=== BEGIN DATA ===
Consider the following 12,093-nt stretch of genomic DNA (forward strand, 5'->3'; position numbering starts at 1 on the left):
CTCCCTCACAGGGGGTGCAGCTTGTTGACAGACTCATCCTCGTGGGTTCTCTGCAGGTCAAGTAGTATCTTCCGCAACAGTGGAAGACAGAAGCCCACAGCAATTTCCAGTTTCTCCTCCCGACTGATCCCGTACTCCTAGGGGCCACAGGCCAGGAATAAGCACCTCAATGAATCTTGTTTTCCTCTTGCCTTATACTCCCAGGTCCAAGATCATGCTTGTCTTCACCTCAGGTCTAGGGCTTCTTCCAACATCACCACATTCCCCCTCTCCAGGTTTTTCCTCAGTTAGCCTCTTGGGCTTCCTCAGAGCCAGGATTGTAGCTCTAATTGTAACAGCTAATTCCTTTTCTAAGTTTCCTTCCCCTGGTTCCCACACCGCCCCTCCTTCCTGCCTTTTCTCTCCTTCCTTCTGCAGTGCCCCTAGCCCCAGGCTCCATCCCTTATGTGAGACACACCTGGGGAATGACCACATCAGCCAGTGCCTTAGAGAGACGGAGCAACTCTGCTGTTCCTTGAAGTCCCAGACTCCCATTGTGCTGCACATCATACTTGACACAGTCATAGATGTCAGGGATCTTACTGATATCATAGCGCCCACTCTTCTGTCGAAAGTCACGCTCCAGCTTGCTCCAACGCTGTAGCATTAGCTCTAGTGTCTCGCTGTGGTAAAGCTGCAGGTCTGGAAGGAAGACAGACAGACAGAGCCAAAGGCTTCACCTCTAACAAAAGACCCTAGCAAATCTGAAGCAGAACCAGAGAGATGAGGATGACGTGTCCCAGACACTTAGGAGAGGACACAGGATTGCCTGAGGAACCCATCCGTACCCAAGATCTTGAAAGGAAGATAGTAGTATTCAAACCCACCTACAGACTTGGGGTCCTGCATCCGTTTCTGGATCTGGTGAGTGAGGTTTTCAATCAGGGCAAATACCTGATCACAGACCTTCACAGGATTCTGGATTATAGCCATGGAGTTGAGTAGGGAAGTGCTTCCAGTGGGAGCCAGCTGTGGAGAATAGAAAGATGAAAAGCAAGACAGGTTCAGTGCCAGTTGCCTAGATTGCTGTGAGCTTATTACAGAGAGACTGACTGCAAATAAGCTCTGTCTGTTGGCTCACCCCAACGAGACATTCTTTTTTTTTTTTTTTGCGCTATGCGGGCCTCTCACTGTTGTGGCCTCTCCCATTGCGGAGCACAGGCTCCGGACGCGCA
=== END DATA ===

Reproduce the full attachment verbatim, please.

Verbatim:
Consider the following 12,093-nt stretch of genomic DNA (forward strand, 5'->3'; position numbering starts at 1 on the left):
CTCCCTCACAGGGGGTGCAGCTTGTTGACAGACTCATCCTCGTGGGTTCTCTGCAGGTCAAGTAGTATCTTCCGCAACAGTGGAAGACAGAAGCCCACAGCAATTTCCAGTTTCTCCTCCCGACTGATCCCGTACTCCTAGGGGCCACAGGCCAGGAATAAGCACCTCAATGAATCTTGTTTTCCTCTTGCCTTATACTCCCAGGTCCAAGATCATGCTTGTCTTCACCTCAGGTCTAGGGCTTCTTCCAACATCACCACATTCCCCCTCTCCAGGTTTTTCCTCAGTTAGCCTCTTGGGCTTCCTCAGAGCCAGGATTGTAGCTCTAATTGTAACAGCTAATTCCTTTTCTAAGTTTCCTTCCCCTGGTTCCCACACCGCCCCTCCTTCCTGCCTTTTCTCTCCTTCCTTCTGCAGTGCCCCTAGCCCCAGGCTCCATCCCTTATGTGAGACACACCTGGGGAATGACCACATCAGCCAGTGCCTTAGAGAGACGGAGCAACTCTGCTGTTCCTTGAAGTCCCAGACTCCCATTGTGCTGCACATCATACTTGACACAGTCATAGATGTCAGGGATCTTACTGATATCATAGCGCCCACTCTTCTGTCGAAAGTCACGCTCCAGCTTGCTCCAACGCTGTAGCATTAGCTCTAGTGTCTCGCTGTGGTAAAGCTGCAGGTCTGGAAGGAAGACAGACAGACAGAGCCAAAGGCTTCACCTCTAACAAAAGACCCTAGCAAATCTGAAGCAGAACCAGAGAGATGAGGATGACGTGTCCCAGACACTTAGGAGAGGACACAGGATTGCCTGAGGAACCCATCCGTACCCAAGATCTTGAAAGGAAGATAGTAGTATTCAAACCCACCTACAGACTTGGGGTCCTGCATCCGTTTCTGGATCTGGTGAGTGAGGTTTTCAATCAGGGCAAATACCTGATCACAGACCTTCACAGGATTCTGGATTATAGCCATGGAGTTGAGTAGGGAAGTGCTTCCAGTGGGAGCCAGCTGTGGAGAATAGAAAGATGAAAAGCAAGACAGGTTCAGTGCCAGTTGCCTAGATTGCTGTGAGCTTATTACAGAGAGACTGACTGCAAATAAGCTCTGTCTGTTGGCTCACCCCAACGAGACATTCTTTTTTTTTTTTTTTGCGCTATGCGGGCCTCTCACTGTTGTGGCCTCTCCCATTGCGGAGCACAGGCTCCGGACGCGCA